We use VMWare Virtual infrastructure extensively at work and in the 4 years we’ve been running our core infrastructure on it it has saved us thousands in time and effort. It constantly amazes me just how clever and technologically advanced it is.
However, when it goes wrong, there’s a LOT more at stake. More than once, the management GUI sits there doing “something”, with a progress bar slowly creeping across a screen and the whole infrastructure is doing something unexpected. You feel quite helpless.
The most recent of these was yesterday. We were preparing for a major database upgrade so was checking we had enough storage space to snapshot the SQL servers (a topic worthy of many a blog post!). When I noticed I didn’t have enough space on one of the storage groups I though I would use storage VMotion to move some of the drives and the main VMWare config file onto a different datastore. VMotion is the “killer app” in VMWare and allows you to move a running Virtual Machine around onto different hardware without losing any service. The storage VMotion moves virtual drives around on the SAN, again without losing service. We’ve used a free plug-in (http://sourceforge.net/projects/vip-svmotion/) that puts a GUI onto the SVMotion tools a few times to just move drives around on the SAN and it works a treat. You can balance storage use on the SAN with zero down time.
However, yesterday I had to move a VMX (VMWare config) file as well. I had to do this as VMWare by default stores snapshot delta files in the same location as the VMX file. There are ways of forcing the snapshot files to be written elsewhere but the thought of just running an SVMotion to move the VMX file seemed easier….at the time.
Within the storage VMotion GUI you would typically just drag and drop and virtual drive file onto a new datastore and click apply. I assumed moving the config would be the same, it’s NOT. When you drag the VMWare config onto a new datastore, it automatically snaps ALL virtual drives onto the same store. For a small machine with everything on one store that may not be a problem. For a 1/2TB SQL server with 5 drives spread across 4 datastores it was a BIG problem, that I didn’t spot until after I clicked apply!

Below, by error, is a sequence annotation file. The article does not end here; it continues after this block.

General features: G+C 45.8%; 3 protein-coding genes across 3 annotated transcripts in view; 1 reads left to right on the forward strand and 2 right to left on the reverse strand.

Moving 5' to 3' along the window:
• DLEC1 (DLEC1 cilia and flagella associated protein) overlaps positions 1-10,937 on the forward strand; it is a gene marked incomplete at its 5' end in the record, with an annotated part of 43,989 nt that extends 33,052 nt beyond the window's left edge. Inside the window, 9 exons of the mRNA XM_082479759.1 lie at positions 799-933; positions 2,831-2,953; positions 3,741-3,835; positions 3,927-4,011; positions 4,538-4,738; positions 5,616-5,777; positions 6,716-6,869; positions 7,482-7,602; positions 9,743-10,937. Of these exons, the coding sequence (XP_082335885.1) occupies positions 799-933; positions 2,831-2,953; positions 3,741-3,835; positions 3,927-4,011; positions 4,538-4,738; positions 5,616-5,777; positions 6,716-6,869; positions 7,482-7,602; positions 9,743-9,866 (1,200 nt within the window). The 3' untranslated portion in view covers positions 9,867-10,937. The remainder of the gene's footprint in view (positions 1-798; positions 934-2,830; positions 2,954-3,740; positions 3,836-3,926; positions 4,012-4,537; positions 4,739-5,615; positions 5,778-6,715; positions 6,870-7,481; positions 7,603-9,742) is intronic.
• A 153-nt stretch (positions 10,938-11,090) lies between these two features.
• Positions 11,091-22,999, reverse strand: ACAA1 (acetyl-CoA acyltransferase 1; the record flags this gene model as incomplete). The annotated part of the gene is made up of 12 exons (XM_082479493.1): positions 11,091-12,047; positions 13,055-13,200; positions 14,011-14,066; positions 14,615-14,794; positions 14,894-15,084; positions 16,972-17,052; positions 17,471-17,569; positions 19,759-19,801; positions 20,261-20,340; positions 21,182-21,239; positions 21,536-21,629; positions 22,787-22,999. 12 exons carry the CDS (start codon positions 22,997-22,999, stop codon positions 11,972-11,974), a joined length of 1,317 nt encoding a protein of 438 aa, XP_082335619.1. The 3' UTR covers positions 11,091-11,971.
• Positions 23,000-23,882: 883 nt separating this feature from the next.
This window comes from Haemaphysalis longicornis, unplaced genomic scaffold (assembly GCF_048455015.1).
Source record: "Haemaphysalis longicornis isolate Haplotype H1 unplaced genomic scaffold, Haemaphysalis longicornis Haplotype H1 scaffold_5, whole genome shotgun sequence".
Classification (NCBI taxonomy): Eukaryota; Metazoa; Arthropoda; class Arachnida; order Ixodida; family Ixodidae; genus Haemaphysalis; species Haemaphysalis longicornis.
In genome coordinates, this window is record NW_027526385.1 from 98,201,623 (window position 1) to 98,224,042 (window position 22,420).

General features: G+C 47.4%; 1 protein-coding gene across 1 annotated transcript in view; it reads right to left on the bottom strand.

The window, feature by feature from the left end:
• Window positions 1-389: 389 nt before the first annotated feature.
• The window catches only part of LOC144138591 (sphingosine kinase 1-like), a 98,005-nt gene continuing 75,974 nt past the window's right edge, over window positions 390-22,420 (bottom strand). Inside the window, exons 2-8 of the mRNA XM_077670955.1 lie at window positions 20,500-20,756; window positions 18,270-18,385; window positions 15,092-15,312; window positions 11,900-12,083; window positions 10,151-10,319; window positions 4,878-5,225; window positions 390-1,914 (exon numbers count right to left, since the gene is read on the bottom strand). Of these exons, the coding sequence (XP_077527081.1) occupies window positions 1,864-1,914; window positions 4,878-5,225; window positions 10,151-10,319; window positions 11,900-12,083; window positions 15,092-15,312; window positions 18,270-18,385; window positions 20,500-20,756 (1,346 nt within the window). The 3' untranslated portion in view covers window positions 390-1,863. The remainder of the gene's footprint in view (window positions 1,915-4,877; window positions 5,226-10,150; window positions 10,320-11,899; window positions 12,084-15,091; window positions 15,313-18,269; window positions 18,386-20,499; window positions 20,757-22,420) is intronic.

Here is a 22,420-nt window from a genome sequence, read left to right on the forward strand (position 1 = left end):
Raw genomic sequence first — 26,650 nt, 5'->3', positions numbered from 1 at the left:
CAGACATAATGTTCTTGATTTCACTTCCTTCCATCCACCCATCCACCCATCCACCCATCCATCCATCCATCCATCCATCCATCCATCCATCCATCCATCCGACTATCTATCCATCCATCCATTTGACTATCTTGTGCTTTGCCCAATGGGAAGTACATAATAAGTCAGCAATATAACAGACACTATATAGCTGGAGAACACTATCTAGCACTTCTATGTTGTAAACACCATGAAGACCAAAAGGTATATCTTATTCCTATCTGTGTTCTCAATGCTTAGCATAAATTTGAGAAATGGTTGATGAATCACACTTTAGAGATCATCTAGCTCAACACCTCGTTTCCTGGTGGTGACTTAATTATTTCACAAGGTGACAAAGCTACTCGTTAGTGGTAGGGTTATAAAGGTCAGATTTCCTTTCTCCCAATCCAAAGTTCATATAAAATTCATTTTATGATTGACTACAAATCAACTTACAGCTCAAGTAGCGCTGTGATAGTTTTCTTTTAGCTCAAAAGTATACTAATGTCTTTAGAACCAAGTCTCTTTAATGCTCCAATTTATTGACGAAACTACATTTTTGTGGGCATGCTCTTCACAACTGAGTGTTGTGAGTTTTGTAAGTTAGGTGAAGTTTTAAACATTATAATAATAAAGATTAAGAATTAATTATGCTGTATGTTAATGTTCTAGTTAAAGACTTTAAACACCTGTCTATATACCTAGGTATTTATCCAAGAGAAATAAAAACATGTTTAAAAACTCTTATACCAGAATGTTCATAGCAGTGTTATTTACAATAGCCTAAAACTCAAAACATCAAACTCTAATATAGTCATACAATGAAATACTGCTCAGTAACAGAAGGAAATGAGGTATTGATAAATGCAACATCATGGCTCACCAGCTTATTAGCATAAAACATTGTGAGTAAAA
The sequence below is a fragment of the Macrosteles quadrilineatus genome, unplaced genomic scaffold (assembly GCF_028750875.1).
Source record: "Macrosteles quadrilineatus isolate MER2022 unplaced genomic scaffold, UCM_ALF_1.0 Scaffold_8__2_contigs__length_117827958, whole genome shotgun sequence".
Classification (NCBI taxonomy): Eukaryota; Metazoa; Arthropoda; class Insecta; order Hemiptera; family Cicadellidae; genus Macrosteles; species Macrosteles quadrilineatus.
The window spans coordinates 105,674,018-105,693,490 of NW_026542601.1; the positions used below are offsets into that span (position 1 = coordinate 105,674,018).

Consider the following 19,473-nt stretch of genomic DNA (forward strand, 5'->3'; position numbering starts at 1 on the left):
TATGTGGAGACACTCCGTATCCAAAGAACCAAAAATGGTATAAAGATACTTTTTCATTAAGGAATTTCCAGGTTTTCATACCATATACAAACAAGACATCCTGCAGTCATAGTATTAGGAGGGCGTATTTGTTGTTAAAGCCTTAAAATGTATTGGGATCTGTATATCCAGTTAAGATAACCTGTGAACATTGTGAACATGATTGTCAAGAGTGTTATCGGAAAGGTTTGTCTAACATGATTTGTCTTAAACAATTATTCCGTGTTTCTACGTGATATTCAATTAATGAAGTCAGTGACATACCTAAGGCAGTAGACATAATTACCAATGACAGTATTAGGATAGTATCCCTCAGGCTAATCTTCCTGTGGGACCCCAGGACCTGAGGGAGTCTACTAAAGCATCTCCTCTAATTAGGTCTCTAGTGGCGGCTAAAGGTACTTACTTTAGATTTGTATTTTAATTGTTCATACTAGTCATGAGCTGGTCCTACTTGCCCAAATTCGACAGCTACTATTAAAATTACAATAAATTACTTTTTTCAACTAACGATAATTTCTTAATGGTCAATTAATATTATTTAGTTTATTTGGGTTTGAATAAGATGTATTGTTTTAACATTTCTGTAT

I took me about 10 minutes to work out what sort of problem I’d kicked off and then a further 30 minutes to work out why. I had no choice, I had to make sure my target datastore had 1/2TB of free space by moving other VMs off. I just had to let it run as by all accounts trying to fix a failed storage VMotion is a much worse prospect.
With the benefit of hindsight, this is what you MUST do if you just want to move a VMX (Config) file.
- Open up the SVMotion GUI and make a note of the current drive/datastore locations for your VM.
- Drag your VMWare config file to the new target datastore (It will fail if there isn’t enough space to house the complete virtual machine – I didn’t know that yesterday). You should see the complete VM tree on the new datastore.
- This is the IMPORTANT bit. Drag the individual disks BACK to their original datastores.
- Click apply. VMWare should then just move only the files and drives you want to move onto the target datastore.
Fair play to VMWare, although it took over 8 hours to SVMotion a 1/2TB SQL server that was being hammered in the middle of a working day, the server didn’t miss a beat. No slowdowns, no complaints from users, nothing. Phew!